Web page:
Interactive Investor

Older workers shun workplace financial guidance

21st October 2020 14:12

Marc Shoffman from interactive investor


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Younger workers take up financial help from employers at five times the rate of older ones, new research shows.

Older workers tend to overlook financial help provided by employers, while younger employees are most likely to, research has found.

Analysis by Close Brothers found that, before the coronavirus pandemic, around two thirds of UK employees said that their employer had provided guidance or advice on workplace pensions, shares, and benefits.  

But while 38% of 25-35 year olds said they would take advantage of this, only 8% of 55-64 year olds said the same.

Around two-thirds of the over-55s said they would be very unlikely to use it.

Overall, 11% said they had received guidance in the past 12 months, again falling among 55-64 year olds, this time to 6%.

There does seem to be some distrust about seeking financial advice or guidance at work, particularly among older employees.

The most popular source of financial guidance was personal finance websites, favoured by 50% of employees.

This was followed by family or friends and banks, which were used by 30% of respondents.

More than a quarter, 28%, said they would use government sources such as Pension Wise and 25% use a financial adviser.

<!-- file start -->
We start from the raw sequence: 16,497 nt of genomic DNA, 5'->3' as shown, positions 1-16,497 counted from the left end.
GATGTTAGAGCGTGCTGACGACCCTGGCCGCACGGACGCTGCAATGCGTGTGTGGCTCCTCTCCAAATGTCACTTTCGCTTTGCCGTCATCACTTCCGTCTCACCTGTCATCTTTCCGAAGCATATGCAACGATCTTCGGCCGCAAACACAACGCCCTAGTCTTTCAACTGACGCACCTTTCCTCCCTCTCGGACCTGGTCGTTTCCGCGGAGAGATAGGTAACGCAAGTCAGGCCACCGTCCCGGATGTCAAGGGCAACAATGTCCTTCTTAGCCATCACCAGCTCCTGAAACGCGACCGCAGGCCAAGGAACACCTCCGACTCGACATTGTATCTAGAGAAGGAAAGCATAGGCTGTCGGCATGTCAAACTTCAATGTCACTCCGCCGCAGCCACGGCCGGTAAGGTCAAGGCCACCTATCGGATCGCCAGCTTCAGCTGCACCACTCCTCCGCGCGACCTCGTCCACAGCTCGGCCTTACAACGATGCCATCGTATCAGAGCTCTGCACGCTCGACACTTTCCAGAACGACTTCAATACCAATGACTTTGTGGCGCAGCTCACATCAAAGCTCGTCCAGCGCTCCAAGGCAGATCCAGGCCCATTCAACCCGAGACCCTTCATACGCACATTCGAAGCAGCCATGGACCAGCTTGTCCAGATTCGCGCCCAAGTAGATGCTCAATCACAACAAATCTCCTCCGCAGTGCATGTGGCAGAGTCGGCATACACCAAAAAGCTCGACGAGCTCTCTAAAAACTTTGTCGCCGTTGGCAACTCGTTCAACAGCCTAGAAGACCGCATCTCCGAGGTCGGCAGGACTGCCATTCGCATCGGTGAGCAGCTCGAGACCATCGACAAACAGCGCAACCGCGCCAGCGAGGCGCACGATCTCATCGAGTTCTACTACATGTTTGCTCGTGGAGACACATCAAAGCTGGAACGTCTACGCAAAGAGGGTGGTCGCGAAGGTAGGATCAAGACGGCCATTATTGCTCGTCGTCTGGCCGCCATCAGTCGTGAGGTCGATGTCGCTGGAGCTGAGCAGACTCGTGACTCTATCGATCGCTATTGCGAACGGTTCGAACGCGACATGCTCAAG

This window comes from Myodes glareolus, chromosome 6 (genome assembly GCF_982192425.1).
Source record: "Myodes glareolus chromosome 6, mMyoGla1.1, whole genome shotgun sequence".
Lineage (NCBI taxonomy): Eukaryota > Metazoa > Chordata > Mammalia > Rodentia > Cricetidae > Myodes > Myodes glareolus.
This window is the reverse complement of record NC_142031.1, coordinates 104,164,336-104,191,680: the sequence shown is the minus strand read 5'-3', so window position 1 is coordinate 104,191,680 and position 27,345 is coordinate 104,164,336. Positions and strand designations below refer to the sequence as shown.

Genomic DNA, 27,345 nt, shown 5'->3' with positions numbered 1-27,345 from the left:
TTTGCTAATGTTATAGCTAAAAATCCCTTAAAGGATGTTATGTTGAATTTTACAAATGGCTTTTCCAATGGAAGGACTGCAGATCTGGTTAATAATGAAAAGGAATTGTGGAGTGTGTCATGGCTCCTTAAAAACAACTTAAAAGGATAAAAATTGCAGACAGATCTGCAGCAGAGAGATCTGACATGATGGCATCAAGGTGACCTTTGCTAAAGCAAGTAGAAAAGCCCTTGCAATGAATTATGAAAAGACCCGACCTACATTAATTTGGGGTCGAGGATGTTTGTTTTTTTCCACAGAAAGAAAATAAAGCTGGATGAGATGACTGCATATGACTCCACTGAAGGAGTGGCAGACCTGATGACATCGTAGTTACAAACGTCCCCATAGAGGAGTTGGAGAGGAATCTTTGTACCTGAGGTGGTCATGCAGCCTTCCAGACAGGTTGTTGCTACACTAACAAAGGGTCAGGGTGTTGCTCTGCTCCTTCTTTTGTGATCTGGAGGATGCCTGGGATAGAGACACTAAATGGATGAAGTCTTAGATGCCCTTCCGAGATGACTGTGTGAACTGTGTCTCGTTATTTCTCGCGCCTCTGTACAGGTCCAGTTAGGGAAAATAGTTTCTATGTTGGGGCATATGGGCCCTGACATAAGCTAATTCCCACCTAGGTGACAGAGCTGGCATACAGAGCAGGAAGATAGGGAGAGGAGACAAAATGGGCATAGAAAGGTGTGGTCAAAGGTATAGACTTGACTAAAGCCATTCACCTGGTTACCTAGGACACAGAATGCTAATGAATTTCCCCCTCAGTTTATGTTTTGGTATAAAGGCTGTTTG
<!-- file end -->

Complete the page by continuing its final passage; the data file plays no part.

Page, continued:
Jeanette Makings, head of financial education at Close Brothers, says: “Whilst it’s encouraging to see that UK workers are likely to make the most of free financial guidance from personal finance websites as well as insight from their bank or financial provider, these are likely to be focused on specific products.

“It is important not to overlook the importance of employers providing accessible and targeted financial guidance across the full range of workplace benefits and personal finance issues to their employees.”

Men are more likely to use resources such as a financial adviser, their bank or a government organisation than women.

Similar research from Aegon has found almost three-quarters of employees say their employer does not offer any form of financial education in the workplace.

Linda Whorlow, managing director of workplace at Aegon UK says: “The workplace plays a key role in easing the financial worry of employees. 

“Financial education and awareness of what support is available through their employer is very important.

“Many employers are well positioned to support the financial wellbeing of their employees through the selection of workplace benefits they already offer, they just need to ensure that their employees know about them.”

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